There was new hope for the Cash for Clunkers program late today, when two senators lifted their objections to an emergency bill passed by the House of Representatives last week to pump for funding into the popular program.
While many roadblocks still remain, with the blessing of senators Diane Feinstein, D-Calif., and Susan Collins, R-Maine, passing a clunkers refill by the end of the week suddenly seemed a lot more likely.
Feinstein and Collins had opposed extending the bill unless the fuel efficiency standard for eligible cars was raised. They said they changed their minds because, on average, people who have taken advantage of the program have bought cars that get 9 miles per gallon better gas mileage than the clunkers they traded in, which was better than expected.
As it rushed to get out of town for the August recess, the House voted last week to add $2 billion to keep the Cash for Clunkers program afloat.
But the Senate, in session for one more week, hadn't seemed to be in much of a hurry, and that alone is enough to put the program's future in doubt.
Sen. Mitch McConnell, R-Ky., suggested on the Senate floor today that the plan is another type of taxpayer bailout for the auto industry and questioned why the program should get billions more dollars, "before anybody even had time to figure out what happened to the first billion."
The GOP senator called the program another example of "the administration's tendency to miss the mark on economic estimates."
The program, which pays consumers cash for trading in gas guzzling cars for fuel efficient new cars, turned out to be wildly popular. Officials now say without more funding the program will be out of cash by midweek.
"I think if it doesn't happen this week, it's unlikely that we'll make it to the weekend with a program that can continue," said White House press secretary Robert Gibbs during the White House briefing today. Gibbs estimated that an additional $2 billion in funding could stretch the program through September.
Crunching the Clunkers Numbers
Citing unreleased National Highway Traffic Safety Administration data given to their staffs, Feinstein and Collins said consumers taking advantage of the clunkers program have bought more fuel efficient vehicles than they had to.
"The statistics are much better than everyone thought," Feinstein said during a Capitol Hill press conference. "It's much more fuel efficient than anyone thought it would be," she said.
Feinstein and Collins, two original sponsors of the measure, were frustrated when its fuel economy requirements were watered down and last Friday demanded tougher fuel economy requirements in order to pass the legislation.
But they pointed to numbers given to their offices by the NHTSA, which showed that of the 120,000 sales so far, the average fuel economy for a purchased car was 25.4 mpg. For cars it was over 28 miles, for SUVs over 21 and for trucks over 16.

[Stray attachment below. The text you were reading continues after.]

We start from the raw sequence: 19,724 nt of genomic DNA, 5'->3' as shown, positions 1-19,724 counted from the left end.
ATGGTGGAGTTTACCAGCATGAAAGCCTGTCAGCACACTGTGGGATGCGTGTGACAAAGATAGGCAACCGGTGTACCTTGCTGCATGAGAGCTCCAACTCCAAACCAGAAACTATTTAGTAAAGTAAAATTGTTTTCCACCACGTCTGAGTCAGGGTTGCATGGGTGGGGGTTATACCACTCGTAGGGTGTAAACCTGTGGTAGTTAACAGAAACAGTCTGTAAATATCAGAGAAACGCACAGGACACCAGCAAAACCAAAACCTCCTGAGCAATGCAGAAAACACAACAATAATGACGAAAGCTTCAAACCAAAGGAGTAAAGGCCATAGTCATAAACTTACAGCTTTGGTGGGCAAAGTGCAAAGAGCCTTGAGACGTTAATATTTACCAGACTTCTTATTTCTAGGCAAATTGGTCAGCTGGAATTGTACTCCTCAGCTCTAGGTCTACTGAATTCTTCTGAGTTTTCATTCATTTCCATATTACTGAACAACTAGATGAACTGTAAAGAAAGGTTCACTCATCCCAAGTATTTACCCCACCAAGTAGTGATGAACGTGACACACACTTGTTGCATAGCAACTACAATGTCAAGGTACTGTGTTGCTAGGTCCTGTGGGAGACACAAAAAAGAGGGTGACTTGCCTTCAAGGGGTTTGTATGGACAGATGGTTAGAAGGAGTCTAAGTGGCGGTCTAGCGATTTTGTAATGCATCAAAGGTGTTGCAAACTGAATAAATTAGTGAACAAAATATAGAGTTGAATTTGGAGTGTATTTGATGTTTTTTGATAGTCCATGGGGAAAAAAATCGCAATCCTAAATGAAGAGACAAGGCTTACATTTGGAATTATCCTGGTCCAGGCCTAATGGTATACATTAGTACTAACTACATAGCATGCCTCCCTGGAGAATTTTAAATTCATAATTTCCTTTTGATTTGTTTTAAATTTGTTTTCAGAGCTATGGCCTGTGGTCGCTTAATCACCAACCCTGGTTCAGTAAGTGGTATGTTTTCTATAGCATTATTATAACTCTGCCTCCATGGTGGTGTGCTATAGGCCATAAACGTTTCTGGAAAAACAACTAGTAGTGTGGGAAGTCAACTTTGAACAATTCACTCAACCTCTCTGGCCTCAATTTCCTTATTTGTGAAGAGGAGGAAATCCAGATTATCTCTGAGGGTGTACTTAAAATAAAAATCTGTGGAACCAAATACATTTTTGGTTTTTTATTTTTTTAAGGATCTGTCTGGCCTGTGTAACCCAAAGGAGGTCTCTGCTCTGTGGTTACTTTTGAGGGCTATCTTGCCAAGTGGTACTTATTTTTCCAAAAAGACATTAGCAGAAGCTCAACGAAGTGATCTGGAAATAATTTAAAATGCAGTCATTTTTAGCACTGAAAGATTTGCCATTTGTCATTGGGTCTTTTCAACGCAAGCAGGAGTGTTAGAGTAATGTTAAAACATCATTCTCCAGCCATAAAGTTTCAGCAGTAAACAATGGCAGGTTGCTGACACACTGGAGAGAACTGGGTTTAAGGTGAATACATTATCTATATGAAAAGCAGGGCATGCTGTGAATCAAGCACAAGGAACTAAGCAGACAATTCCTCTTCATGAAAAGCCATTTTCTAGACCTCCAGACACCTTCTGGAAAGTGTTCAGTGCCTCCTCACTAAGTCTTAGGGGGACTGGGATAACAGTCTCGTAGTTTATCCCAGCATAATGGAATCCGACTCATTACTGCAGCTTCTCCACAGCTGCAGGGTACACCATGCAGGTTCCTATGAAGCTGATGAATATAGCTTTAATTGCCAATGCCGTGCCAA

While 34 percent of consumers receiving the credits bought SUVs and minivans, Feinstein said 83 percent of the vehicles turned in were trucks and SUVs, and the average refund being given was $4,327. She said NHTSA expects another 130,000 cars can be bought through the program before it reaches $1 billion.
Collins said she had urged GOP leaders to work with Senate Majority Leader Harry Reid, D-Nev., to come to an agreement to allow a vote to occur this week. All senators must agree to the vote for it to happen. But with a summer recess looming, peer pressure against objecting could be high.
Sen. Charles Schumer, D-N.Y., who also appeared at the press conference with Collins and Feinstein, said he expected any vote on the clunkers bill passed by the House would require 60 votes.
"The bottom line is if it ain't broke, don't fix it," Schumer said, making full use of car metaphors. "It's working in every way. It's working as a stimulus, it's working to help families, it's working to improve mileage. What we need to do here is not put on the brakes, but step on the gas."
Senate Faces Looming Deadline
Backed by the president, more money for the car incentive plan can be reprogrammed from stimulus funds, but unless there is unanimous consent in the Senate -- that is, unless every senator agrees -- it will take at least three days to get a bill on the schedule and the Senate's August recess is due to begin Friday.
But some liberals still think the mileage requirements are too lax and conservatives, including Sen. John McCain, R-Ariz., say the program is a boondoggle and amounts to another bailout of the auto industry.
However, even if the Cash for Clunkers bill were to make it to the Senate schedule this week, the program may be completely out of money. At that point, if any of the amendments expected to be offered pass, the newly-amended program would have to be reconciled with the bill that passed the House of Representatives who have already adjourned for August recess.
On C-SPAN Sunday, Transportation Secretary Ray LaHood said he had "great faith" that the Senate would pass the bill.
"We will continue the program until we see what the Senate does," he said. "I have great faith that the Senate will pass this."
The White House has assured dealers that they will be reimbursed for any deals closed over the weekend, but, in the meantime, car dealerships that continue to offer the government's incentive are doing it on faith.
In Friday remarks about the economy, Obama said the program "has succeeded well beyond our expectations and all expectations, and we're already seeing a dramatic increase in showroom traffic at local car dealers."